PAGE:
Port logisticians want to stop the strike in court | Free press

In some sectors, just a few workers can paralyze a large mechanism – and this is also the case in ports. As import and export centers, they usually ensure the efficient handling of goods.

Hamburg / Bremerhaven.

After the largest strike in decades, thousands of port workers again blocked cargo ship operations in German North Sea ports on Thursday. This means that processes in global supply chains, which have been increasingly disrupted since the onset of the corona pandemic, are under additional pressure. In this context, logistics companies now want to end the protest action with a court verdict. “We have legally tested the proportionality of strikes,” he said in industry circles.

Workers have started a strike at all major ports with an early shift, and work is not expected to continue until Saturday morning after a 48-hour break. In addition to Germany’s largest seaport, Hamburg as a central import and export hub, the ports of Bremerhaven, Bremen, Emden and Wilhelmshaven are particularly affected.

Verdi is increasing the pressure

After seven unsuccessful talks in a wage dispute over dockers’ wages, the Verdi union wants to put pressure on employers again. They have already paralyzed ship handling twice in June, most recently on June 23 for 24 hours. Similar strikes recently took place in Germany more than four decades ago.

The impact of an emergency strike on the handling of container and cargo ships is likely to be significant and will largely stop loading and unloading. This will worsen the already tense situation with the traffic jam in the North Sea, and the coastal processes are likely to be even more abnormal. The largest German container carrier Hapag-Lloyd had already warned its customers a day earlier that for two days nothing would happen at the container terminals.

The negotiator of the Central Union of German Seaports Companies (ZDS), Ulrike Riedel, called the call for strike “irresponsible”. While Verdi has always talked about warning strikes, the ZDS says the two-day strike “can no longer be considered a warning strike.”

Threatened supply of the economy

The head of the Hamburg logistics company HHLA told Die Zeit weekly: “In the current situation, the protest action threatens supplies to the German economy.” According to HHLA, any further delay in handling would mean a deterioration in the supply situation for consumers and businesses in Germany.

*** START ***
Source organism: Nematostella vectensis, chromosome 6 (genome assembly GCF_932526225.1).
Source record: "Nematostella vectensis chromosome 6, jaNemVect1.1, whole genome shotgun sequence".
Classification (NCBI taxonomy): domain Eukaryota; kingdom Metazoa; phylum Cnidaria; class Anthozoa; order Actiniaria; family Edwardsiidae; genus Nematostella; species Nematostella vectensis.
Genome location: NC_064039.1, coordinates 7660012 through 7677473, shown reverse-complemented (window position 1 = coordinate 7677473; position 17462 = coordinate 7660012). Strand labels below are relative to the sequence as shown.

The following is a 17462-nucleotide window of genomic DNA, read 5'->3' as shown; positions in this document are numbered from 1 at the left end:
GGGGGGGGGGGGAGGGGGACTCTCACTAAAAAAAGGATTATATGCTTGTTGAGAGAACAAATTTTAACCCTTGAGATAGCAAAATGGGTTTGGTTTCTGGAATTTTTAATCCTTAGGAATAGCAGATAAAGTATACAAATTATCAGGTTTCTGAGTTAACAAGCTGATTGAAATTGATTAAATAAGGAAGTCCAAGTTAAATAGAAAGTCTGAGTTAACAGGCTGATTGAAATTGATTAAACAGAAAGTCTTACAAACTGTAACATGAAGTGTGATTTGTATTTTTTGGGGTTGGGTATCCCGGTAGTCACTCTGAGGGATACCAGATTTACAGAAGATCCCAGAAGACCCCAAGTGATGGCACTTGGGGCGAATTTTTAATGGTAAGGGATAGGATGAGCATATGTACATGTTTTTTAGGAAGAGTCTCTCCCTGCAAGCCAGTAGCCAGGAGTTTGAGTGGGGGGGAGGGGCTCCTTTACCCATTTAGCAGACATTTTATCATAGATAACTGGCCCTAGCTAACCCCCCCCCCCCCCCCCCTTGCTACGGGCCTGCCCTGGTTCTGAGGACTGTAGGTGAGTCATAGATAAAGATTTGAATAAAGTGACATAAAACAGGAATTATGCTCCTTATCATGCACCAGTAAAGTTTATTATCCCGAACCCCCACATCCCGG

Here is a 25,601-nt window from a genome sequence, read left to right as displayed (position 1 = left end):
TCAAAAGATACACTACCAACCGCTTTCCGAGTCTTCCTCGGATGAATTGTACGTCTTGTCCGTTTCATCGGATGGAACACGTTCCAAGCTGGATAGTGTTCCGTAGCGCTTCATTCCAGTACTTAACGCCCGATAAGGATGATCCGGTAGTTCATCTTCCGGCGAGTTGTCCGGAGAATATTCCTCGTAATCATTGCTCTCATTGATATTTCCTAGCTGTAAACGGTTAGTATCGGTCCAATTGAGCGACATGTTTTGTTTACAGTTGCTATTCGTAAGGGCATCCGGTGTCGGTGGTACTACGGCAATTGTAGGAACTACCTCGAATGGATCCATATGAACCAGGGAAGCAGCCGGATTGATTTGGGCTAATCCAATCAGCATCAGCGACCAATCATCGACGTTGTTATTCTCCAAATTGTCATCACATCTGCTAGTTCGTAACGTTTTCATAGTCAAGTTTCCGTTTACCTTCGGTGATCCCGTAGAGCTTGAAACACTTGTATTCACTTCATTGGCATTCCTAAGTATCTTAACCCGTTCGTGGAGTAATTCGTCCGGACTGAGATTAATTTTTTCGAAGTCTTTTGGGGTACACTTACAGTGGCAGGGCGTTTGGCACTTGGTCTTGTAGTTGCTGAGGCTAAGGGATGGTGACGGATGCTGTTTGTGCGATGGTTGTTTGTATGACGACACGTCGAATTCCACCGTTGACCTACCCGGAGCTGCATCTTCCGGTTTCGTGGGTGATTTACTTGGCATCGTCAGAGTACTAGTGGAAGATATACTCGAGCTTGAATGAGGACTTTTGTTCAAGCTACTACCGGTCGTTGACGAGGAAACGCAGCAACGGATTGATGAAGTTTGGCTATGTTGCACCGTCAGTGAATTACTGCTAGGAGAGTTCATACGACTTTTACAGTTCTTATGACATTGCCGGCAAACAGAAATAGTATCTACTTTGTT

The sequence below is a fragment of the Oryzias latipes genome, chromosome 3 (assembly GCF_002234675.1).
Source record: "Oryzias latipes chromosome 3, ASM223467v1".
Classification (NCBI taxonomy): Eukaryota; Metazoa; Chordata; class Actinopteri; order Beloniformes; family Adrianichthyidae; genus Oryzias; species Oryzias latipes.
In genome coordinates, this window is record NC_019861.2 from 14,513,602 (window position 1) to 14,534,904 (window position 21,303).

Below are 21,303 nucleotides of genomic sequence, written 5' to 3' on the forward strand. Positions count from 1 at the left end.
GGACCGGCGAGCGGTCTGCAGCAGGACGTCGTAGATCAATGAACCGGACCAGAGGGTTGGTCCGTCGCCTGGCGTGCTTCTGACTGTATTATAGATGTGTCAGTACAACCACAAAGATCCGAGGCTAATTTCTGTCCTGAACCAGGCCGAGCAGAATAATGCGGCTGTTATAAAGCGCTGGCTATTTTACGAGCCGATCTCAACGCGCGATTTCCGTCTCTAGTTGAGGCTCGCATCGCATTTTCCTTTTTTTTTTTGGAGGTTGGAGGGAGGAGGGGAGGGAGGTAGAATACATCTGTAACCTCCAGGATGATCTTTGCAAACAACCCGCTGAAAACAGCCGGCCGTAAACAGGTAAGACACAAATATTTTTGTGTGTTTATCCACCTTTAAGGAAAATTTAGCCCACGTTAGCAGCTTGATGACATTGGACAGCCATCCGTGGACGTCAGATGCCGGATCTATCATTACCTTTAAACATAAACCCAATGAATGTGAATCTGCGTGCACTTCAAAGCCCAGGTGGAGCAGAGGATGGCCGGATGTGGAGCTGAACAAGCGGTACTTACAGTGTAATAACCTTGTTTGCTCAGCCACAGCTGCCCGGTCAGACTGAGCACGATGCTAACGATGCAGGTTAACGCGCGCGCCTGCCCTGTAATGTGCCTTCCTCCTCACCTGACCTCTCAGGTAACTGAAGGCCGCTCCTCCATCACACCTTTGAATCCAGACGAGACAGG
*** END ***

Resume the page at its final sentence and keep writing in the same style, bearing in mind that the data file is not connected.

Due to the coronavirus, there has been a lot of confusion in the global container and cargo ship traffic for a long time. According to the latest calculations by the Kiel Institute for the World Economy (IfW), around 2% of global shipping capacity is in traffic jams in the North Sea. There are currently around 20 freighters waiting for anchorages in the German Gulf, most of them headed for Hamburg.

Against this background, logisticians applied on Thursday to several labor courts for interim injunctions against the strike. Decisions on applications should be made on the same day. Complainants assessed the warning strike as illegal, said a spokeswoman for the Hamburg labor court. A spokeswoman named the Hamburg logistics port HHLA and its competitor from Bremen Eurogate.

HHLA intends to exhaust all legal options

HHLA operates three container terminals in Hamburg, and another container terminal at Germany’s largest seaport is operated by Eurogate. The HHLA declined to comment further on the trial. “We are running out of legal possibilities,” only the spokeswoman said. Similar procedures also work in Lower Saxony, Bremen and Bremerhaven. Initially, there was no comment from the union.

Verdi has come forward with a package of demands that, according to her own statements, would mean a wage increase of up to 14 percent. over a period of 12 months, depending on the salary group. After a few improvements, the Central Union of German Seaport Enterprises (ZDS) recently presented a “final offer”, with a volume of up to 12.5 percent and for conventional companies at 9.6 percent. – although with a deadline of 24 months. Verdi considers the offer insufficient as it unilaterally shifts the inflation risk onto the shoulders of employees in the second year of his mandate. The last attempt at negotiation by the parties to the collective agreements ended on Wednesday evening after more than eight hours to no result. (dpa)

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